A Success for a Reluctant Superpower

March 14, 1994|By WILLIAM PFAFF

PARIS — Paris.--If President Clinton can for a moment take his mind off his Whitewater problems, he will find that he at last has a significant foreign-policy success.

It is fragile, but real. The United States' decision to push NATO into Bosnian intervention has lifted the siege of Sarajevo and been followed by a successful American diplomatic effort to bring the Croatian and Bosnian governments to form a federation. This agreement is scheduled for signature in Washington within the next few days.

The futile Owens-Stoltenberg negotiations were brushed aside by American diplomats, a rebuke to Europe's disunity on the Yugoslav issue and also a demonstration of how badly the program for Europe's political and security unification has gone wrong. It demonstrated that in a case like this, without the United States, ''Europe'' for practical purposes is impotent.

This American-sponsored agreement reverses the European Community's (and later the U.N.'s) effort to end the Yugoslav war through an ever-more detailed ethnic partition of Yugoslavia, meant to pre-empt through political negotiations what Serbia and Croatia were already accomplishing by war and ''ethnic cleansing.''

At Geneva, all of Bosnia-Herzogovina was being chopped into smaller and smaller ethnic entities in what amounted a reductio ad absurdum of the disastrous idea of universal ethnic self-determination. Under the American-sponsored plan, Croatians and Bosnians will collaborate on a limited number of issues at a federal level, while governing themselves otherwise on a cantonal basis.

It is a politically fragile agreement that the Croatian leader, Franjo Tudjman, has agreed to only under heavy German as well as American pressure, and because he has the wit to grasp that Croatia has no future as a European outlaw state -- the direction in which it was headed. He sees that membership in the Council of Europe, and collaboration with the EC and NATO, with World Bank loans to follow, is the only intelligent way to go.

The eventual fate of this agreement for Bosnian-Croatian federation will depend on what the Bosnian Serbs do, and that depends on what the Serbian and Russian governments tell them they must do.

Thus far, Russia's role has been one of generally constructive collaboration with the Western powers. The Serbs have found their fantasies of omnipotence unfulfilled, and their proclaimed conviction that Russia would support them against all the world unwarranted.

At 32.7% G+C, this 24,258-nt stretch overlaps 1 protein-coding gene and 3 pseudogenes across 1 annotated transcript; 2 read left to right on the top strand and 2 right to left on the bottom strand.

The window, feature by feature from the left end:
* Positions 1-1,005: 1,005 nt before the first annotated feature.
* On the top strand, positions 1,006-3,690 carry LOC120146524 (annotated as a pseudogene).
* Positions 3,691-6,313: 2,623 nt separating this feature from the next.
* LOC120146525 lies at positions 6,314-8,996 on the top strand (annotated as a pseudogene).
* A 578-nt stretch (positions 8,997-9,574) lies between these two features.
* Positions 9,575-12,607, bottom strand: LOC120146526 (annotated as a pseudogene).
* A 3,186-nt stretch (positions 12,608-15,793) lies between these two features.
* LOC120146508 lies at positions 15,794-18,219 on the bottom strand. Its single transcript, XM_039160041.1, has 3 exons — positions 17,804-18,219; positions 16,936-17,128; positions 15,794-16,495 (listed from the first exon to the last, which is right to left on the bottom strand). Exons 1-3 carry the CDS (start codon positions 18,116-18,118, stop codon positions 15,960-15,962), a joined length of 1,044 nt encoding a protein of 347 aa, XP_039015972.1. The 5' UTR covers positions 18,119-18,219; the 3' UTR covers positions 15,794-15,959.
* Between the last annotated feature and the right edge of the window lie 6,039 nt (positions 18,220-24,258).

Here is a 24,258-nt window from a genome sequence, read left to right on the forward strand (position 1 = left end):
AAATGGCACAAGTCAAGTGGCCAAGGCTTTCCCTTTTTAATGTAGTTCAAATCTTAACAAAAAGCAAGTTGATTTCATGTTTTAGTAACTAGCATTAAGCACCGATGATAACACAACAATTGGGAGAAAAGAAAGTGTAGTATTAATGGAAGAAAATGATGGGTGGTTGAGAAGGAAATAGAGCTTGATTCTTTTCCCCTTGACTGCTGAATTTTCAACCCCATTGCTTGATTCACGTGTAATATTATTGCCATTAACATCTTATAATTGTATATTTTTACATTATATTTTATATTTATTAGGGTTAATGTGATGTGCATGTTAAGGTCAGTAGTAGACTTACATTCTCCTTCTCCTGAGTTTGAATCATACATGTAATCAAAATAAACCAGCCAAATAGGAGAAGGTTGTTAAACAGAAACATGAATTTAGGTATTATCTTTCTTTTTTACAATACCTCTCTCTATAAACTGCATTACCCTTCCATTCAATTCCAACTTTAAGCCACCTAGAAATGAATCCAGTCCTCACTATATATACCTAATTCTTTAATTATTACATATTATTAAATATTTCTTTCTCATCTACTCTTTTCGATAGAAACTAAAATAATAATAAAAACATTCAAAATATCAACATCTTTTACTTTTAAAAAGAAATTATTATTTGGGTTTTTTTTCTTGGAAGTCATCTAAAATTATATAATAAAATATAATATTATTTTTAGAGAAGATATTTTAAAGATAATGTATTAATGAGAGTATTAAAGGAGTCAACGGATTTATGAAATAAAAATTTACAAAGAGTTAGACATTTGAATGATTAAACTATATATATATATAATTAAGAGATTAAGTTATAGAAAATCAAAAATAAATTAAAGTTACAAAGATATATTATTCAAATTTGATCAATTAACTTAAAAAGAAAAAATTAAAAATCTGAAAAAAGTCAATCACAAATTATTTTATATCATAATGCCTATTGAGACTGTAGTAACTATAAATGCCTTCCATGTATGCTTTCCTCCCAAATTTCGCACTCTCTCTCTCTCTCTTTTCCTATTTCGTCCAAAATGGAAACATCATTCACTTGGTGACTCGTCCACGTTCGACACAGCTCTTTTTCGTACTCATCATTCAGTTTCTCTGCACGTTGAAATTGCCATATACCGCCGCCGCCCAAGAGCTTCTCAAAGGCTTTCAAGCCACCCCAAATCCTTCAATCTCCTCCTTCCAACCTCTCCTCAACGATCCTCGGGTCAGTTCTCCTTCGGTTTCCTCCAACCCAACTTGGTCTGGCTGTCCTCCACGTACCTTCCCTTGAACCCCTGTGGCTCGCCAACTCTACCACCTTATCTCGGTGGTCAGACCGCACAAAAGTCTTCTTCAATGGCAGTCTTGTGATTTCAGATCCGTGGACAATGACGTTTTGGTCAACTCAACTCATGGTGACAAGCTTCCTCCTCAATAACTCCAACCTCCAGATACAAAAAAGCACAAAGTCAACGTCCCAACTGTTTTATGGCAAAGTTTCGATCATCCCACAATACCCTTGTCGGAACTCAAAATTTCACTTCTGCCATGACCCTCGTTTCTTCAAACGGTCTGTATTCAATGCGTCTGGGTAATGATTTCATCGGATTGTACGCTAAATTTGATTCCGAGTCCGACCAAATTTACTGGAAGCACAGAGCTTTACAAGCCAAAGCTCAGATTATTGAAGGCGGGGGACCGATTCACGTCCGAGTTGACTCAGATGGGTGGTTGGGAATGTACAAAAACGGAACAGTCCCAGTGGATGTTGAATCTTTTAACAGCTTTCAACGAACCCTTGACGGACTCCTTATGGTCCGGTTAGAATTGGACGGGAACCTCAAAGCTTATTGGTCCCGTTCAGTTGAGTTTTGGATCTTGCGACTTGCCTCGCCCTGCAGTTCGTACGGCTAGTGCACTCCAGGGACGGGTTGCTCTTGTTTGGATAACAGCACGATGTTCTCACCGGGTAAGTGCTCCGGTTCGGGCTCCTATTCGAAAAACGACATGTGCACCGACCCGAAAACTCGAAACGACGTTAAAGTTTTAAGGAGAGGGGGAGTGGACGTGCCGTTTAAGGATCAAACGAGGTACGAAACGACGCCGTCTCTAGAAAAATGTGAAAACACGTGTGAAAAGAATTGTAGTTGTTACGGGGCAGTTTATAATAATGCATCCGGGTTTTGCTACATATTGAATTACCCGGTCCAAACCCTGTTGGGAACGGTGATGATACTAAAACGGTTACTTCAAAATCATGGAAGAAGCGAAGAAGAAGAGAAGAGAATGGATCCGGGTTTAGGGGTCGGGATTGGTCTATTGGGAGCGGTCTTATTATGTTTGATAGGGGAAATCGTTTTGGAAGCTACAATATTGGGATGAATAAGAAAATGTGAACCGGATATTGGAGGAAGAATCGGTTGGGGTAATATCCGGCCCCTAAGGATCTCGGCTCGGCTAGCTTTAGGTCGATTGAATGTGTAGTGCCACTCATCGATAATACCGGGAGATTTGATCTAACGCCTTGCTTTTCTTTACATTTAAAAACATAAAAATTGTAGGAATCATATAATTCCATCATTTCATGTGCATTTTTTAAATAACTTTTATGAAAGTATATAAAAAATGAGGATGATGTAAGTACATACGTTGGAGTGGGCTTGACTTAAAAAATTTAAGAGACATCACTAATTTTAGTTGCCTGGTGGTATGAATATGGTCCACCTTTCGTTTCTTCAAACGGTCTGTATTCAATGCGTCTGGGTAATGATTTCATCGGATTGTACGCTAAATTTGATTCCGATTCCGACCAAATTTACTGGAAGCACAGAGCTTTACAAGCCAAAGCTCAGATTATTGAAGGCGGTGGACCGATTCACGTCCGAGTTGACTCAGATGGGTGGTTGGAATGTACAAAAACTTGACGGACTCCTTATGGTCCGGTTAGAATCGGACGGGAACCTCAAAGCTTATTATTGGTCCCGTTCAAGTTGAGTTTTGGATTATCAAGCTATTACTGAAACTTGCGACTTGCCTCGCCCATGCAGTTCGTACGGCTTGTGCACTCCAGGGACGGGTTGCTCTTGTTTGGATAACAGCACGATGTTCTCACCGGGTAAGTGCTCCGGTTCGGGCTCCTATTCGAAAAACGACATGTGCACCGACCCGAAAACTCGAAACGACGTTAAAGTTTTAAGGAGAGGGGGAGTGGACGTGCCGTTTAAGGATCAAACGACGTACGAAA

There is thus a slender reason to think that the war may be brought to an end, or at least to an enduring armistice. Several conclusions emerge from the consideration of how this has happened.

The first is that force works and, in some circumstances, is essential. The use of force has transformed the political climate surrounding Yugoslavia. The present American military doctrine of acting only with an irresistible and overwhelming commitment to total victory has been shown to be a misapplication of the

lesson of past wars. In practice this proves an obstacle to the politically useful employment of limited force.

There obviously are cases where limited force may prove insufficient and where political as well as military considerations preclude a larger application of force. That is not -- as often made out in the debate over Yugoslav policy -- a reason for no use of force at all. It is a practical issue that has to be assessed case by case.

In Yugoslavia, there is reason to think that a limited foreign intervention to punish the initial aggressions and bring the parties to negotiations could have succeeded. On the other hand, a massive intervention to impose a solution was out of the question. In the event, the European powers' well-intentioned humanitarian intervention merely facilitated all sides' waging total war.

The most important lesson of the last month has been the demonstration that ''the West'' is incapable of acting without the United States. This does not follow from the United States' advantage in military and material power. In purely economic and industrial terms, Europe is stronger. Western Europe has simply demonstrated its inability, as ''Europe,'' to conduct a foreign poli- cy. Once again it has been demonstrated that coalitions do not have foreign policies; nations do.

Even when a European government takes an individual initiative, despite the hesitations of its allies -- as France did at the beginning of February by demanding that NATO lift the Sarajevo siege -- there are results only when the United States also acts.

In terms of practical politics, there is no reason today to expect this situation to change.

The United States is the only superpower today because the Europeans have made it so. But Bill Clinton's United States remains a reluctant superpower, and its Balkan successes are more likely to disquiet the American public than reassure it. The situation is one of continuing and dangerous Western uncertainties.

William Pfaff is a syndicated columnist.

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